Google Translate
Translation – Explanation and Caution

The electronic translation service on the City of Surrey’s web site is hosted by Google Translate. The quality of the translation may vary in some of the languages offered by Google. The goal of the basic translation is to capture the general intention of the original English material.

Google Translate is a free service and currently offers translation in over 50 languages. Unfortunately, not all the languages spoken in the City of Surrey are translated. Punjabi is one of the languages not currently offered, and to remedy the situation, the City has been in contact with Google and they have committed to making Punjabi available in the future.

The City of Surrey cannot guarantee the quality, accuracy, or completeness of any translated information. Before you act on translated information, the City encourages you to confirm any facts that are important to you and the decisions you make.

The City of Surrey offers interpretation services at all its facilities. If you have a question about the material you read on our web site, we encourage you to stop by a City facilities to discuss it. You can also contact the City at (604) 591-4011 to receive interpretation support.

The City is committed to enhancing the accessibility of its web site to all its citizens, and appreciates any feedback that it receives.

Chinese, Korean, Punjabi, Tagalog, Hindi

Beavers

 

The North American beaver (Castor Canadensis) ranges throughout North America. Intensively hunted for their valuable pelts at the turn of the century, the number of beaver plummeted to almost extinction. Since fashion trends veered away from using beaver fur, the species has since recovered to the levels we have today. Current estimates place the number of beavers in North America to between 6 – 12 million individuals. A large portion of Canada’s beaver population can be found in BC, where the current population estimate, according to the Ministry of Environment, is as many as 400,000-600,000 individuals.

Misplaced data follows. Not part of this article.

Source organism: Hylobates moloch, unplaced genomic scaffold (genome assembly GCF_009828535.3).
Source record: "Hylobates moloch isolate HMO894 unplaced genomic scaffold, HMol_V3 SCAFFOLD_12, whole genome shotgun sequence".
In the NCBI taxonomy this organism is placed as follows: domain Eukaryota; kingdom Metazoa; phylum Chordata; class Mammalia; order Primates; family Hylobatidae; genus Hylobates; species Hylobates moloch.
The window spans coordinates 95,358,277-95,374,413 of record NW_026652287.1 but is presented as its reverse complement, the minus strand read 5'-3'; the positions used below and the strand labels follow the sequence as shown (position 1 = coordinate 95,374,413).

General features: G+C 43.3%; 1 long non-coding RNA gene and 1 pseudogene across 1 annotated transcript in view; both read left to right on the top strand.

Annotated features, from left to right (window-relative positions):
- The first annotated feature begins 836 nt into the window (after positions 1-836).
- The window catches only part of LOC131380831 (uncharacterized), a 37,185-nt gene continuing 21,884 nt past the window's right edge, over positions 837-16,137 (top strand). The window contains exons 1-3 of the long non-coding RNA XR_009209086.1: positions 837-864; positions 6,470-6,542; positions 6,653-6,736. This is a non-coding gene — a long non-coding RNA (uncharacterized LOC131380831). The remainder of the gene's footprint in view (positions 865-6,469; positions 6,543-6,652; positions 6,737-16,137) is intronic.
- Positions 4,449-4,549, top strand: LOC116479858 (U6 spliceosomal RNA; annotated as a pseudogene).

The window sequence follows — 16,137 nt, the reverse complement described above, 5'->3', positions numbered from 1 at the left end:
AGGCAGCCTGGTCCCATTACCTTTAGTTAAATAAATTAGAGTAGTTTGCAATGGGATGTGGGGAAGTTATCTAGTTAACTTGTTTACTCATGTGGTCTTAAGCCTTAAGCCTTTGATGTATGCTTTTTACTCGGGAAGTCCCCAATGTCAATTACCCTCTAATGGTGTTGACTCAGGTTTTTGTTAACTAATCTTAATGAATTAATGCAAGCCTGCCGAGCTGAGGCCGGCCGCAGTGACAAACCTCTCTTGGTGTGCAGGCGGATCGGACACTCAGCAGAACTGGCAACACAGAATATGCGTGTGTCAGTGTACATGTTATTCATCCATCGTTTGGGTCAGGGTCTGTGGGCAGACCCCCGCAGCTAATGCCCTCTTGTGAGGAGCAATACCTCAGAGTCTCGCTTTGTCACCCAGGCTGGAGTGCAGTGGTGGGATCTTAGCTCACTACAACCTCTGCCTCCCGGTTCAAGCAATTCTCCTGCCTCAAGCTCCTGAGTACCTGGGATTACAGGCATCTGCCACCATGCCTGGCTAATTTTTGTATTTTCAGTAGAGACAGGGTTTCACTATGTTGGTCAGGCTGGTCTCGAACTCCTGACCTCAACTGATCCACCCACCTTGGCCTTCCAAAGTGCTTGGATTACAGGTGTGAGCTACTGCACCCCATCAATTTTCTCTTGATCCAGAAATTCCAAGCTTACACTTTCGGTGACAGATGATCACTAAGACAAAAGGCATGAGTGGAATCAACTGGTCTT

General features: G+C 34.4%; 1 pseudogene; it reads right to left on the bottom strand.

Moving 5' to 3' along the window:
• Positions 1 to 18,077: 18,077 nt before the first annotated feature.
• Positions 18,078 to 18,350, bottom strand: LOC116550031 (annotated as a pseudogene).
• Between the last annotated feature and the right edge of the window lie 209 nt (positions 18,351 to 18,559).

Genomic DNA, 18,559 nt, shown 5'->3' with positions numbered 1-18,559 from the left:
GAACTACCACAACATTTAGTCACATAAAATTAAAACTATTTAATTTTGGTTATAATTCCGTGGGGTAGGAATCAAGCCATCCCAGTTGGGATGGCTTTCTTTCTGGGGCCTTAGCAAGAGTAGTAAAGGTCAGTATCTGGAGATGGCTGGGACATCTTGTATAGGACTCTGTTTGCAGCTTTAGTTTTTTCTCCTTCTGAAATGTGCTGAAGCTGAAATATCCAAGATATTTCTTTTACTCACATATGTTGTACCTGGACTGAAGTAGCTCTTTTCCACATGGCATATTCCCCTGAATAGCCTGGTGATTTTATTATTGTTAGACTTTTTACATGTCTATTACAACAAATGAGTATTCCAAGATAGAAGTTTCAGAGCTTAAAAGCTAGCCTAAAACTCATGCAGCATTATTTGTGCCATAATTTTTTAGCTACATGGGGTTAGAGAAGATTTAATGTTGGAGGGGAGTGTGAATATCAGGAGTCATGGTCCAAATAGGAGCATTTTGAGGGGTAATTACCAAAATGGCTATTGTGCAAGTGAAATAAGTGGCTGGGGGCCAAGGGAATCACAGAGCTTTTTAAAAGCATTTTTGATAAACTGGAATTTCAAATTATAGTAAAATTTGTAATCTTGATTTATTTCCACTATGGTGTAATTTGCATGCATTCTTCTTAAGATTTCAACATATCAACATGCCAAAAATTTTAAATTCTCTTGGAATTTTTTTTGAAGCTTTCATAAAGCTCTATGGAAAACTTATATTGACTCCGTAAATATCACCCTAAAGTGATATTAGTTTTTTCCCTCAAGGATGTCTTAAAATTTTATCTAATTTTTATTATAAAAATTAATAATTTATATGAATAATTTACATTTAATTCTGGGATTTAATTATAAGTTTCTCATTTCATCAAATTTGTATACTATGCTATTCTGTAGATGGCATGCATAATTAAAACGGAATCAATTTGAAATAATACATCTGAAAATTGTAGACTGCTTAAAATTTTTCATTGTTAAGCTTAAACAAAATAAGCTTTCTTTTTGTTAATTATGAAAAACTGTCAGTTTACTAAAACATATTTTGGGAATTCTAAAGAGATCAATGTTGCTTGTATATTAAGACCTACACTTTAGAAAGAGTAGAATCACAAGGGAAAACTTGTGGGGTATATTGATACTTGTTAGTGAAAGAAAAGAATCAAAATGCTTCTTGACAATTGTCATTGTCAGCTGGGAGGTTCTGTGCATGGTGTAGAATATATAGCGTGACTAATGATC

Beavers are nature’s engineers. Their damming creates wetlands and ponds which are habitat for fish, water birds, amphibians and a host of other plants and animals. Unfortunately, the return of the beaver had created management issues on private and public lands. The beaver’s need to dam water causing extensive flooding and can damage crops, property and grazing lands.

Managing Beavers in Surrey

 On public lands where beaver activity poses no threat to the public or property, the City of Surrey has a policy of no interference and their activities will be tolerated. 

Private property owners are responsible for the primary control of beavers on their property, including agricultural waterways. On private property where there is no threat to public or property, the City of Surrey recommends that owners take a stewardship approach and not remove the beaver, dam or lodge. The City of Surrey can provide consultation services to the public on how to protect (or "beaver proof") your property, but assumes no liability for implementation.

Trapping of live animals will only be preformed when the animal does not disperse or when significant property damage is occurring, and other exclusion methods are not feasible. Relocation will be considered only if an appropriate receiving area can be identified and confirmed by a qualified professional wildlife biologist and Ministry of Environment accepts the relocation plan.

Beaver Proofing Your Property can include:

  • Installing exclusion fencing:
      • Prevents the colonization of new areas by installing fencing along the bottom and sides of watercourse.
      • Install fencing early and allowing beavers to build against the fences for easier removal.
      •  Wrap mature and/or significant trees with hardware cloth or wire to prevent gnawing.
      • Install fencing along watercourses near row crops, trees stands, riparian restoration sites and agricultural areas
      • Install fencing around water control structures.
  • Install beaver bafflers, beaver deceivers or other technologies in areas of chronic occupation, or where dams cannot be removed or destroyed.
  • Dam removal where possible and only after obtaining appropriate approvals and permits from the Ministry of Environment and/or Fisheries and Oceans Canada.
  • Installing trees and shrubs that are unpalatable to beavers. Some native species include red osier dogwood, salmonberry, cascara, spruce, and elderberry.